A New Model for Measuring Outcomes
In addition to a commonly understood need for validity, reliability, objectivity and grounding in behavioral science, a good measurement tool must be able to detect change over time, not be burdensome (i.e., time consuming, lengthy) for the employee, and be tied directly to the outcomes that are expected (i.e., improved productivity). In short, such a tool needs to be brief and to the point—without losing its scientific validity. It should aim to marry scientific methodology with sound EAP practices by focusing on five key personal issues that directly affect workplace functioning: absenteeism, presenteeism, work engagement, life satisfaction and workplace distress.
Below is an example for measuring presenteeism where employees are asked to indicate the degree to which they agree with each of the statements for the past 30 days. The responses include the following: strongly disagree, somewhat disagree, neutral, somewhat agree, and strongly agree.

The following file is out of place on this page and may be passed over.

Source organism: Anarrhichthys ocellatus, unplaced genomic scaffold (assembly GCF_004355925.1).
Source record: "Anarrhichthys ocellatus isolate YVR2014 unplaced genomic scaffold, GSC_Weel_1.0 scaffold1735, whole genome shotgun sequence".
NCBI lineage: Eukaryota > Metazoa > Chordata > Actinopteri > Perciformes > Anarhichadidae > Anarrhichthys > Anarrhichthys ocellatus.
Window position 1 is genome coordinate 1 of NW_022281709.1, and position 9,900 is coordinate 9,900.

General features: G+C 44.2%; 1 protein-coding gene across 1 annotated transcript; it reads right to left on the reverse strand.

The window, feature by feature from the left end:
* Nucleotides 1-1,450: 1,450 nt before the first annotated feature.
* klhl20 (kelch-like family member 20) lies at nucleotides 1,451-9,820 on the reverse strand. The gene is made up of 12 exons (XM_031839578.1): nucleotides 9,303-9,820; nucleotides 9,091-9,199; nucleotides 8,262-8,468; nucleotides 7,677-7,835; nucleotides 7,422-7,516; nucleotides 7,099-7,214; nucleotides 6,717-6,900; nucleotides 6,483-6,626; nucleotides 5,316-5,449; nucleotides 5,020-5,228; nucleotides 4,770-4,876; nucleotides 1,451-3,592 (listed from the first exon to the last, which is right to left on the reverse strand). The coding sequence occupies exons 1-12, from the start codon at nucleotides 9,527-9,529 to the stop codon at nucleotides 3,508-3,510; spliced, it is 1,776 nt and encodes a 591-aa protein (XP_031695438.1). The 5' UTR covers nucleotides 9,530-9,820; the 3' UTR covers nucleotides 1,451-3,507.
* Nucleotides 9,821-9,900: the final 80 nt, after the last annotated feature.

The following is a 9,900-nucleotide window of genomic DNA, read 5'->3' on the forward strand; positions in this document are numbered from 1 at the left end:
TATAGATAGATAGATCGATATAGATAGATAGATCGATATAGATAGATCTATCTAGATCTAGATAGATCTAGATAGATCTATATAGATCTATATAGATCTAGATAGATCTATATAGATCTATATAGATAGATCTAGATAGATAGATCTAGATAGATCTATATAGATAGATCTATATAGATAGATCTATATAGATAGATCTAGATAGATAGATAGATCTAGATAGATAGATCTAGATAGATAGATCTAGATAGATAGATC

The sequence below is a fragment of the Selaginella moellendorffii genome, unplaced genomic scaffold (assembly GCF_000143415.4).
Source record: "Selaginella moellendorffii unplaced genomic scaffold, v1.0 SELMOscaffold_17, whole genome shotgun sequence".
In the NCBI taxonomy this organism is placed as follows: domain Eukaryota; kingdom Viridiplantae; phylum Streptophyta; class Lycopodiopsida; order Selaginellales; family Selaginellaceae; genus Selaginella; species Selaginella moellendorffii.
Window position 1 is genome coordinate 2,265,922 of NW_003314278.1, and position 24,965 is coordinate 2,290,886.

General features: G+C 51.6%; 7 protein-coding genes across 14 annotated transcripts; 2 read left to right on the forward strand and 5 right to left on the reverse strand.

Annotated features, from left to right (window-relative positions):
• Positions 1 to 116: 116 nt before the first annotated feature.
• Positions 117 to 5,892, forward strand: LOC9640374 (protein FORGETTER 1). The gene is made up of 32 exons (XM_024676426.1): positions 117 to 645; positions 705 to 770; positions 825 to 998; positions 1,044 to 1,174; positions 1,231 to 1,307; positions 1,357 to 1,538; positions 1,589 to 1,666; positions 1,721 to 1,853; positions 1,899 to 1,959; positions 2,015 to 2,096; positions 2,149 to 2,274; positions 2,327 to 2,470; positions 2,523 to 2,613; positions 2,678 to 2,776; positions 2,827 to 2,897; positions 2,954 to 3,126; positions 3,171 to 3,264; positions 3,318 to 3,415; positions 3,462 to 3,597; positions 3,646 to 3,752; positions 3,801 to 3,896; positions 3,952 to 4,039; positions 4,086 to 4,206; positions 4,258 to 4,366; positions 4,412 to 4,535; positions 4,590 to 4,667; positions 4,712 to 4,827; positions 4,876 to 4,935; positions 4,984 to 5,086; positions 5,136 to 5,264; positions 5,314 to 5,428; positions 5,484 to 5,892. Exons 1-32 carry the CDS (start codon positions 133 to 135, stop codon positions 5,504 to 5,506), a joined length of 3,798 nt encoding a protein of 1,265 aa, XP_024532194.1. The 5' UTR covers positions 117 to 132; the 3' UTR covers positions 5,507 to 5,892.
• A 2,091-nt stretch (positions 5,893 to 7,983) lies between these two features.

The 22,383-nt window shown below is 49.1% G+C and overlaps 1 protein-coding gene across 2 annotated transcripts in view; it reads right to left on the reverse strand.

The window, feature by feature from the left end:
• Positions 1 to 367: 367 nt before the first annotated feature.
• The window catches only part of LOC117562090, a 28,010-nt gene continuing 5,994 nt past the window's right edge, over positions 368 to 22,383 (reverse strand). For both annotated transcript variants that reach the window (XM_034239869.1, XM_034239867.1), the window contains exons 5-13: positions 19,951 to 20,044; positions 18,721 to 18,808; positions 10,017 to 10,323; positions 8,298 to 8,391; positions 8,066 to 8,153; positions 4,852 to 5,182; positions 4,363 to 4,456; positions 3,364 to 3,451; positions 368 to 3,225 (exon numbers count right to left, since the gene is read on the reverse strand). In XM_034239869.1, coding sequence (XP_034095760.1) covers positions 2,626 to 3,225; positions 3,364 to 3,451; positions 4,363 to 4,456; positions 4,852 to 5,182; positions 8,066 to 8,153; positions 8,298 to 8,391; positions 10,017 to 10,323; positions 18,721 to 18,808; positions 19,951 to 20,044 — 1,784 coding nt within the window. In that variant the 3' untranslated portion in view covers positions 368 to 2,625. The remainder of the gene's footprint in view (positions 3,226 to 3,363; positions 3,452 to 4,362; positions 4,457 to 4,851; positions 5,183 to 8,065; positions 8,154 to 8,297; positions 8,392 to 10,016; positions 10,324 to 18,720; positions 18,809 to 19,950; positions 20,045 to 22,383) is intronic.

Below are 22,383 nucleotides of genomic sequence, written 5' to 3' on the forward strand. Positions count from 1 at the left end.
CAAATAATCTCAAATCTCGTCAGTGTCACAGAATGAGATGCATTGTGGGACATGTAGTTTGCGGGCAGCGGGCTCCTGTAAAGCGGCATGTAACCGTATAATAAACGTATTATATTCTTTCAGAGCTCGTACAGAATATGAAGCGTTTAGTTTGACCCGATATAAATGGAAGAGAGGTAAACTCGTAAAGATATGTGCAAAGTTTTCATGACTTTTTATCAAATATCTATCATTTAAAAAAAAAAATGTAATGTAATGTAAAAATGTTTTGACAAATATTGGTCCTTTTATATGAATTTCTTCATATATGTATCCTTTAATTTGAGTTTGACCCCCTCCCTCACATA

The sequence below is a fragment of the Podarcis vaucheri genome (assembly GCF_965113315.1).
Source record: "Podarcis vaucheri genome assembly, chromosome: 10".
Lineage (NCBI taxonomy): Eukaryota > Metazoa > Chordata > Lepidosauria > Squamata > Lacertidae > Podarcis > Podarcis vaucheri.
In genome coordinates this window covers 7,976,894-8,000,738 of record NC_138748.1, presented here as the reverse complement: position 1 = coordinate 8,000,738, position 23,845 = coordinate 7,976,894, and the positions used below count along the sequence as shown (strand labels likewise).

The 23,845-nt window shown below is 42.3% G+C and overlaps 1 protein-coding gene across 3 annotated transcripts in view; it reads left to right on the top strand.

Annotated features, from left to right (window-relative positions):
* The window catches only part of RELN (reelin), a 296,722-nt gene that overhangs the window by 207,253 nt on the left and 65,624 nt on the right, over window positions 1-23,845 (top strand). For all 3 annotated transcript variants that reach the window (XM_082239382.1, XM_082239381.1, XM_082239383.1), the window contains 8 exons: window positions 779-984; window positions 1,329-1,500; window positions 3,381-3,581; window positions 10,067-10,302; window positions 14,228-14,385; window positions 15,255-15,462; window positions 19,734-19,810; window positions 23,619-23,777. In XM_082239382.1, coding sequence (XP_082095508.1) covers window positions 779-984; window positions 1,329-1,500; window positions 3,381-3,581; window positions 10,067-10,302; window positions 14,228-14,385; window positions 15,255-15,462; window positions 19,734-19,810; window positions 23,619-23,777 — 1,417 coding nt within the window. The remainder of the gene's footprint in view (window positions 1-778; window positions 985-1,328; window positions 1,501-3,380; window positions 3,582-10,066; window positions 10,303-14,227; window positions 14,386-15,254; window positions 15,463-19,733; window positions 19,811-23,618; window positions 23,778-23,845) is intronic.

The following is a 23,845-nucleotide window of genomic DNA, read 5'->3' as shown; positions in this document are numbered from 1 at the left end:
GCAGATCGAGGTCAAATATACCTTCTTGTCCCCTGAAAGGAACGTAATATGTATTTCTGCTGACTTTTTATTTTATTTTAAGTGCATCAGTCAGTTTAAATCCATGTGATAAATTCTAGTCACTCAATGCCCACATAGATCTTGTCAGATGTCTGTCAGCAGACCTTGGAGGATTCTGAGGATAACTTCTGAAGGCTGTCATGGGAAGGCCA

1. I had a hard time doing my work because of my personal problems.
2. My personal problems kept me from concentrating on my work.
3. Because of my personal problems I was not able to enjoy my work.
4. My personal problems made me worry about completing my tasks.
5. I could not do my job well because of my personal problems.
These questions are short and precise, requiring only three minutes to complete. An EAP provider then aggregates data based on the employees who responded to the survey, which is administered before and after the use of EAP services. The resulting comprehensive report not only analyzes the average change in employee behavior but also documents the EAP's impact on their participation and contributions in the workplace.
Automating Data Collection
Adding a technology component to the workplace outcome process can also enhance, simplify and expedite the survey method for employees, HR and the EAP. The survey process is flexible enough to be automated in a way best suited to the end user, for example:
• HR or the EAP vendor can build a survey process into an existing HR information system (HRIS).
• Survey software can be integrated and installed within an organization’s web portal.
• HR can purchase access to a secure outside web page (provided by the EAP vendor) so that employees can log in to respond to the survey.
Our experience shows the efficacy of such a workplace outcome process, which results in a better model for both HR and EAPs by:
• Offering a science-based tool that accurately links price to results.